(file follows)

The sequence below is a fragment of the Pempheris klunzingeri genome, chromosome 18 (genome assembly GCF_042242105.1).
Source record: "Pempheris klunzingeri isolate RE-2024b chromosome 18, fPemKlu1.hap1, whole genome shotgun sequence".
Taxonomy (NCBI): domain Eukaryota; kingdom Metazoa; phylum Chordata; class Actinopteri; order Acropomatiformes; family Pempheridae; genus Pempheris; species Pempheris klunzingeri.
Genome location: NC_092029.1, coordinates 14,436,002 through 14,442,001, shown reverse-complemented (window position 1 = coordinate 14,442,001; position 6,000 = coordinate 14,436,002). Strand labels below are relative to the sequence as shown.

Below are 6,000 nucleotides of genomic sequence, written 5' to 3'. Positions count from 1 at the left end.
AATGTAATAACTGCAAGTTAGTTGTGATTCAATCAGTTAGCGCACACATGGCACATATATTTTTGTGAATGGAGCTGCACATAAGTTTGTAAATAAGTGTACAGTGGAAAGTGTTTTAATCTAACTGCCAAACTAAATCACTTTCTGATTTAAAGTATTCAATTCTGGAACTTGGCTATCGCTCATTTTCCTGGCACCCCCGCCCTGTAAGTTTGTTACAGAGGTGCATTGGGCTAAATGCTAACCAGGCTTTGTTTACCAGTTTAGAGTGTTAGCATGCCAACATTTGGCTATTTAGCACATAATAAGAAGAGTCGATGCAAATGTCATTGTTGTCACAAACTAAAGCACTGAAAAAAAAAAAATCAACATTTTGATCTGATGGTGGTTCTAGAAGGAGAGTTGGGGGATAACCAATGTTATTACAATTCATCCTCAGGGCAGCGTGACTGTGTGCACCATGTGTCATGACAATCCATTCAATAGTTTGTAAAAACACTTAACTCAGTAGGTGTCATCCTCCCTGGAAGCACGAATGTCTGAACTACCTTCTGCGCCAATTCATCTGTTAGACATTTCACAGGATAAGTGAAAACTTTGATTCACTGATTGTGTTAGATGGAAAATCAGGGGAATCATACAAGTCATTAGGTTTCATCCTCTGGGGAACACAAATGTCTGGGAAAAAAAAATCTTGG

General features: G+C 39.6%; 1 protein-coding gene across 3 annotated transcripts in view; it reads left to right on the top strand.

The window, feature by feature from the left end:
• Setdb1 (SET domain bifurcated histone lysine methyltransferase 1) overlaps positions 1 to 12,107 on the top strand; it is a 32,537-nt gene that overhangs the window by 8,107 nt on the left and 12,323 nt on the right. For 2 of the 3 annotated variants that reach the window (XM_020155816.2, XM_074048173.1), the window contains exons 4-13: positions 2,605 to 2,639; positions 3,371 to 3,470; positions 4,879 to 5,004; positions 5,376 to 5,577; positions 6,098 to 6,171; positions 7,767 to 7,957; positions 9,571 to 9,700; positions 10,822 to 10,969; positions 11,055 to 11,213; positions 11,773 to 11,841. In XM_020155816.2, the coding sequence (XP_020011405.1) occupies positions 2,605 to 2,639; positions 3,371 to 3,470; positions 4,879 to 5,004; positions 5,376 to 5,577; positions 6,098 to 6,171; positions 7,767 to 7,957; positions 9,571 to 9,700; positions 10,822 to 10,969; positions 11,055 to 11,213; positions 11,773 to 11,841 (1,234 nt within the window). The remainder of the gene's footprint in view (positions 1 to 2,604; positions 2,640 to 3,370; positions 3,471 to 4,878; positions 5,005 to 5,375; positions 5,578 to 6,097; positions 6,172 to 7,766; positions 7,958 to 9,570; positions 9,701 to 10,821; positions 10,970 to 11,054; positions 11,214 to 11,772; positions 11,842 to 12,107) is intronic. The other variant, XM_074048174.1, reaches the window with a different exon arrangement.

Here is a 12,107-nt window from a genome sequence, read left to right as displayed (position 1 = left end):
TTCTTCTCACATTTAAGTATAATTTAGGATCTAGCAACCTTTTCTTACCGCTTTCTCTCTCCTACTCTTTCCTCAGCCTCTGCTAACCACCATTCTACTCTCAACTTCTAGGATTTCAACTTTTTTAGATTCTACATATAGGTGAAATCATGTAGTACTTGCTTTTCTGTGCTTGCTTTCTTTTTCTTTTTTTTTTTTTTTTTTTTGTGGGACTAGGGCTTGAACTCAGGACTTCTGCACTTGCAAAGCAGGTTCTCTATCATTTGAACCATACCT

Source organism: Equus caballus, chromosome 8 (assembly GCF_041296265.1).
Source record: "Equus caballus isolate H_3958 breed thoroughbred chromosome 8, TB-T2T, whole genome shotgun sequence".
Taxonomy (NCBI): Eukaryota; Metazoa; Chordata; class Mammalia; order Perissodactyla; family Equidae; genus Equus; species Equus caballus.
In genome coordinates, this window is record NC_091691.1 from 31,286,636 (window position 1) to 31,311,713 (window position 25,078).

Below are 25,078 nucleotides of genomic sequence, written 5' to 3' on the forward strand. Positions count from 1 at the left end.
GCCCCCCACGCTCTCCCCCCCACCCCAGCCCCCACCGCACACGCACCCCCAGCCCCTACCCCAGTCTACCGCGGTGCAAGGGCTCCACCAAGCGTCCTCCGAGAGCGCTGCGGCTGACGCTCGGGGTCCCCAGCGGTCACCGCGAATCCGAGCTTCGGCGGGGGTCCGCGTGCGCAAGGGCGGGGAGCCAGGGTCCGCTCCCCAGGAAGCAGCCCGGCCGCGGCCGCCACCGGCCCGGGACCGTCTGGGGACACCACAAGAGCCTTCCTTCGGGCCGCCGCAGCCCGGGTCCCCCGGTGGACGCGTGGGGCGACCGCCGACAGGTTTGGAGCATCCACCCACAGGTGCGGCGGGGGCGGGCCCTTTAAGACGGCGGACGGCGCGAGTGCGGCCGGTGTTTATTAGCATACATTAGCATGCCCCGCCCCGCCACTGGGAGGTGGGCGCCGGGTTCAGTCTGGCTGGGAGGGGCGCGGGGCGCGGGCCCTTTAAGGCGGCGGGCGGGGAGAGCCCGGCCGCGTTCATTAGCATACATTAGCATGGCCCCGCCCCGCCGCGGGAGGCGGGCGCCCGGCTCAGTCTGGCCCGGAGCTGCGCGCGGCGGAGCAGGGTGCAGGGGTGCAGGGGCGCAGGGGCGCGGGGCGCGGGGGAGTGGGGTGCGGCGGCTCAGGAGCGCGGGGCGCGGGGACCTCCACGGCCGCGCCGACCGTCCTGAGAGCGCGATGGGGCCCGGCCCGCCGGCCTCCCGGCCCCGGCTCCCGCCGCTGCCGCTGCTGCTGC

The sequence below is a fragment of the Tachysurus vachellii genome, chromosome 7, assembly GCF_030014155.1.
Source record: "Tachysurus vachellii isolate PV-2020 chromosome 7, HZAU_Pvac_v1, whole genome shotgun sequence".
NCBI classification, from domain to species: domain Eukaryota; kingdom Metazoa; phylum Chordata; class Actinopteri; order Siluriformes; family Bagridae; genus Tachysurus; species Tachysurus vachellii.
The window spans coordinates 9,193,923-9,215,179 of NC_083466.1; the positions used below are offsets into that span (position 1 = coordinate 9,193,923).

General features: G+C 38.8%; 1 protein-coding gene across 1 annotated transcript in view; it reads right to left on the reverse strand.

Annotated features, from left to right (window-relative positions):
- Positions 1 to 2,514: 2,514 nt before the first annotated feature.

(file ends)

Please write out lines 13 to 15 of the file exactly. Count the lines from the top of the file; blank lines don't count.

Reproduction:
Source record: "Equus caballus isolate H_3958 breed thoroughbred chromosome 8, TB-T2T, whole genome shotgun sequence".
Taxonomy (NCBI): Eukaryota; Metazoa; Chordata; class Mammalia; order Perissodactyla; family Equidae; genus Equus; species Equus caballus.
In genome coordinates, this window is record NC_091691.1 from 31,286,636 (window position 1) to 31,311,713 (window position 25,078).